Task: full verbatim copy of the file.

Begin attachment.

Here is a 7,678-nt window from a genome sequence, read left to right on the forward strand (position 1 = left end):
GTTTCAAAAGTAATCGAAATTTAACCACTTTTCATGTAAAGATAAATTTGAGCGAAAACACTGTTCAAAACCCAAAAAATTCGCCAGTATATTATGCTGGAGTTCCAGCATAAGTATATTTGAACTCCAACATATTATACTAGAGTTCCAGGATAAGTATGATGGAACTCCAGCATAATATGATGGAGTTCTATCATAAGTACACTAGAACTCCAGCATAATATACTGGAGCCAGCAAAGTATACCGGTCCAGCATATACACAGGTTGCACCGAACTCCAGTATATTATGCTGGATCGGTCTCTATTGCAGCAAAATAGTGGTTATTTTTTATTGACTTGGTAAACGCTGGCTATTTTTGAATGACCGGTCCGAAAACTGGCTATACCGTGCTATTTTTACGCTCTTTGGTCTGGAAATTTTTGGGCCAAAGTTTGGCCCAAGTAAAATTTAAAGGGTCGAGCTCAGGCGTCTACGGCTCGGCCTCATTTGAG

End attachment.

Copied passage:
Here is a 7,678-nt window from a genome sequence, read left to right on the forward strand (position 1 = left end):
GTTTCAAAAGTAATCGAAATTTAACCACTTTTCATGTAAAGATAAATTTGAGCGAAAACACTGTTCAAAACCCAAAAAATTCGCCAGTATATTATGCTGGAGTTCCAGCATAAGTATATTTGAACTCCAACATATTATACTAGAGTTCCAGGATAAGTATGATGGAACTCCAGCATAATATGATGGAGTTCTATCATAAGTACACTAGAACTCCAGCATAATATACTGGAGCCAGCAAAGTATACCGGTCCAGCATATACACAGGTTGCACCGAACTCCAGTATATTATGCTGGATCGGTCTCTATTGCAGCAAAATAGTGGTTATTTTTTATTGACTTGGTAAACGCTGGCTATTTTTGAATGACCGGTCCGAAAACTGGCTATACCGTGCTATTTTTACGCTCTTTGGTCTGGAAATTTTTGGGCCAAAGTTTGGCCCAAGTAAAATTTAAAGGGTCGAGCTCAGGCGTCTACGGCTCGGCCTCATTTGAG